In the 14th Century it is extremely doubtful whether Europeans identified themselves with any particular nation. They might see themselves as Gascon, Breton or Angevin, perhaps even as Béarnaise, Armagnac, Savoyard or Provencale but not as French Or Occitan. The formation of the state of Aragon, the Scottish declaration of independence and the Frankish invasion of the lands of Occitan, all signalled the end of feudalism and the introduction of concepts of nationalism.
The driving force behind the switch from feudalism was bto impose loyalty to the lowest levels of society “you are french” bound everyone to the state and was much more cohesive than “You have sworn fealty to the seigneur of St Agnes”
In Occitan the extermination of the local counts who had their own rather different ideas about national identity and their replacement with northerners, raised great resentment.
However it took nearly the whole of the 14thcentury for the concept of nationhood to be understood and applied and not everyone embraced the concept: particularly not the inhabitants of Occitan.
When Clovis had completed his agreement with the Church of Rome he co-operated with Syagrius and with the help of the mysterious Ambrosius they worked together to curb the ambitions of the Visigoths.
There is a strong possibility that everything was complicated by the presence of British Romans or British High Kings, but there is no doubt about the outcome.
By the time of Clovis’ relatively early death in 511 the Franks controlled over one third of the Western Roman Empire, including most of greater Occitan and a large portion of what is now Germany.. The Frankish expansion was facilitated by two factors; their acceptance of the feudal allegiance of existing landowners, and the use of the Church of Rome to provide administrative and legal support to Clovis’s government.
The Church of Rome was able to spread it’s influence throughout Clovis’ kingdom and was given the ability to raise taxes to support it’s activities and the building of churches. However a tradition developed whereby all Frankish possessions were divided between the king’s sons. Each son was established in his own kingdom and felt free to establish whatever laws and practices seemed appropriate to their own realm.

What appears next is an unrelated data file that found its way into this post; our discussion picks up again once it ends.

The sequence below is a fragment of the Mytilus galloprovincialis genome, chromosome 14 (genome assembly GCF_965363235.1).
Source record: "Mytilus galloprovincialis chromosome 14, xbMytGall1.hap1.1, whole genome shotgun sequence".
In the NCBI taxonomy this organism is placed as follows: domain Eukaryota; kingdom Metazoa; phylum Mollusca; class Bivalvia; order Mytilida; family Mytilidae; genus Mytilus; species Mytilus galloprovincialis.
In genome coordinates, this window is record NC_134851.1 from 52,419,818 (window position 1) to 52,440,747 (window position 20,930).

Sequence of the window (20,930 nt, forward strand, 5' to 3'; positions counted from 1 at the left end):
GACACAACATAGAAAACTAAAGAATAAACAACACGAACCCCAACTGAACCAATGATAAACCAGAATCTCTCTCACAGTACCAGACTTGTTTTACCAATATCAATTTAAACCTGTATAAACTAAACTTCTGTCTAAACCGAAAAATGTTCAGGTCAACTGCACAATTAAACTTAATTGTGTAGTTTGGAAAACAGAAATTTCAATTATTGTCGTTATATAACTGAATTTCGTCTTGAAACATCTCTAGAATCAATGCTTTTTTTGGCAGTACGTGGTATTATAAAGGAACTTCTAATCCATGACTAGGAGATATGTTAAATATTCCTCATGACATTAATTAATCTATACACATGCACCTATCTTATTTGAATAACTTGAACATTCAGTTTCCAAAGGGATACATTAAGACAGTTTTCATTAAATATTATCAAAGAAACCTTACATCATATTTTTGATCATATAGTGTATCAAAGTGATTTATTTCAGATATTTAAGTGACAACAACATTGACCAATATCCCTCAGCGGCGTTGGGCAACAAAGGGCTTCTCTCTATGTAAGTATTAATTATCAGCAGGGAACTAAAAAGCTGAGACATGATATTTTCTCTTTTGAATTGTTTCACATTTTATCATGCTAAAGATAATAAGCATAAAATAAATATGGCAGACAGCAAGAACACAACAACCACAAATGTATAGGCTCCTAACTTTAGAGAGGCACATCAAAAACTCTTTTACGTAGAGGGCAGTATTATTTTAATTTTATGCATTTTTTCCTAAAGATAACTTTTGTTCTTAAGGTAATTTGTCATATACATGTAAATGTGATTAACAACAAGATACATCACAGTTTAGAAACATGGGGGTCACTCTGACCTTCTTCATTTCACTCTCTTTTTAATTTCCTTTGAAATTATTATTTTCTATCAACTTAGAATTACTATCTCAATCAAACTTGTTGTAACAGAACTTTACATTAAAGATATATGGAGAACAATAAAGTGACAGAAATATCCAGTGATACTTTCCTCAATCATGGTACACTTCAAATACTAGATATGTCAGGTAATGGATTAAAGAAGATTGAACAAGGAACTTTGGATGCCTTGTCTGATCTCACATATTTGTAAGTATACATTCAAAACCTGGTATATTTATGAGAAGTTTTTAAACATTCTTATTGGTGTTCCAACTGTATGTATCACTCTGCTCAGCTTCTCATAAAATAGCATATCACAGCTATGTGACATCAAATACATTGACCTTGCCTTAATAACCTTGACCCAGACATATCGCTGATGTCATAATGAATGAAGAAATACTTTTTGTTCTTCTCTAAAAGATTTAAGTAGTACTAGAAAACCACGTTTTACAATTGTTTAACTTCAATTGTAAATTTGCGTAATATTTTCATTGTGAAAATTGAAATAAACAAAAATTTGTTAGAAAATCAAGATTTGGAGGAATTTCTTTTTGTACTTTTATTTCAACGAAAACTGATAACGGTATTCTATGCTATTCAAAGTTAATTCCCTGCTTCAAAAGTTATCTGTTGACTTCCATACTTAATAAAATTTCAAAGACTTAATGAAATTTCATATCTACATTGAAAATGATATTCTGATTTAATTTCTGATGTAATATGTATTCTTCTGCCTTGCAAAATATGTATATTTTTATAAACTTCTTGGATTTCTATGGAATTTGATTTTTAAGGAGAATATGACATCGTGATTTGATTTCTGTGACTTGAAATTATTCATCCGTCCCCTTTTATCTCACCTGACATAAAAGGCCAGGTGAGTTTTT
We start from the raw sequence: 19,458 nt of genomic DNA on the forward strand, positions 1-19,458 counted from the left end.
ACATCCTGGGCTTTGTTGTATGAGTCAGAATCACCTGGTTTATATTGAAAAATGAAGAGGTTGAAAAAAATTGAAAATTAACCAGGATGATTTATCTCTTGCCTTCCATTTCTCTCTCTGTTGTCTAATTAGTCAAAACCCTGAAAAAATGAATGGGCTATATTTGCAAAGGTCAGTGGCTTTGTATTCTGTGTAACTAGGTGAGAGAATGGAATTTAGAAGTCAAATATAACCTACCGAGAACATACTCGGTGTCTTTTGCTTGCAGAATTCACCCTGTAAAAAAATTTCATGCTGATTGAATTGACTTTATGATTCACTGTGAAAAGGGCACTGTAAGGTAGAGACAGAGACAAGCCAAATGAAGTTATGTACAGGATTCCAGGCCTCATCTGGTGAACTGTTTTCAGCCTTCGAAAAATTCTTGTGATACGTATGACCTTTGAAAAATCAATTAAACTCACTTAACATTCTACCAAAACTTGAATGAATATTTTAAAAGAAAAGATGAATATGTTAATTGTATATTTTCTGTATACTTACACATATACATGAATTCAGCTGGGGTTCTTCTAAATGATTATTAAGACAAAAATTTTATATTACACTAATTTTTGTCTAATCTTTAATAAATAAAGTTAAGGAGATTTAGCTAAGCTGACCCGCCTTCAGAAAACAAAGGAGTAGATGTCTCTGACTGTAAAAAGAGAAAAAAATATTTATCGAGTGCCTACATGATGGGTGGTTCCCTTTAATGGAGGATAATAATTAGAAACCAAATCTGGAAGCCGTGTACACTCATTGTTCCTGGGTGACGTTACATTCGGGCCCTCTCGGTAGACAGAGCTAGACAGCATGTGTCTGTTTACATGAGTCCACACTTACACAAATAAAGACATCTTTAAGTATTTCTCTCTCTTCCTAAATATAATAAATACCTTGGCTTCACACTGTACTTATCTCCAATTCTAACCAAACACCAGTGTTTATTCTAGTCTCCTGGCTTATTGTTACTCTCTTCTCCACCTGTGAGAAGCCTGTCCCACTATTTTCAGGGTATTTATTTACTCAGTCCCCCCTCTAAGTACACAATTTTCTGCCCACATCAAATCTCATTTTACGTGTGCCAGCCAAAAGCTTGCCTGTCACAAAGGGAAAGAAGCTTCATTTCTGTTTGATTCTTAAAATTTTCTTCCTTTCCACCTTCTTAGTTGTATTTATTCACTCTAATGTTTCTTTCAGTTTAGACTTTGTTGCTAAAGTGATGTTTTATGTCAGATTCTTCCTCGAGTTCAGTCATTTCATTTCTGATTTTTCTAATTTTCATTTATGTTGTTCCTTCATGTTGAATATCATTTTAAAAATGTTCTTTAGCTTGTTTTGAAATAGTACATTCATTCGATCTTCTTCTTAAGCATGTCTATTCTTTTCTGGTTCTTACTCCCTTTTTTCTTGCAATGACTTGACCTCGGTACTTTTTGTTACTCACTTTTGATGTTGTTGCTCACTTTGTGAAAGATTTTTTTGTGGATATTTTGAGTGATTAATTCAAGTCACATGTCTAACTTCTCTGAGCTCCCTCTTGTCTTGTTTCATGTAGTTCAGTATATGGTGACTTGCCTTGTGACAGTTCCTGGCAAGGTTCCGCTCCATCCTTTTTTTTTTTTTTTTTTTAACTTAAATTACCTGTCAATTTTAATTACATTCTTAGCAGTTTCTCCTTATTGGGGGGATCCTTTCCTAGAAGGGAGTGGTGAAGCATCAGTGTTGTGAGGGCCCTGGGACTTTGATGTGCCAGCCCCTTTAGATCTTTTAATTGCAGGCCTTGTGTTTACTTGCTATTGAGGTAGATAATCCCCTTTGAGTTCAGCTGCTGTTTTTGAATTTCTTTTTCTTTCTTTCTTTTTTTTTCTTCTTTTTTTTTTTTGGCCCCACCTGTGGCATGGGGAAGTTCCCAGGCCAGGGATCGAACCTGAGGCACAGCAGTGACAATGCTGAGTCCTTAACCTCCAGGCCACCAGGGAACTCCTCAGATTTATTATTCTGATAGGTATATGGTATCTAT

From the very first sub division the south west corner of Occitan was established as a separate kingdom and under the influence of the local lords a unique set of laws was developed to reflect the Visigothic heritage. In Aquitaine the racial mix and the the religious beliefs of the people supported changed little. The church of Rome protested at the special treatment but was unable to prevent a tradition of passive resistance against it’s proclamations and wealth gathering .
The feudal system, as introduced by Clovis, relied on the oath of allegiance. Of course allegiances can be changed. Even before Clovis conquest and certainly in the negotiations during the conquest itself the Comtes whose property lay close to borders were taught an important lesson.They learned that though they were exposed to risk of attack across the border they also had the ability to change their allegiance and therefore were able to negotiate either side of the border for advantageous terms.
The Marcher Territories
Clovis’ conquest did not remove the border areas. By his failure to fully conquer either the Alamans or the Burgundians, plus the interfaces created with Gascon, Breton and Visigothic lands Clovis had created an Empire which had literally thousands of miles of border territories. These became known as marcher territories.
The Franks had a tradition of dividing all property equally amongst children. Also traditionally their leader had been acclaimed by popular vote. Clovis, probably influenced by the Church of Rome; who would have disliked the uncertainty of a popular vote, appointed his sons as rulers but subdivided the Kingdom between them. This was not peaceful co-existence. They warred with each other.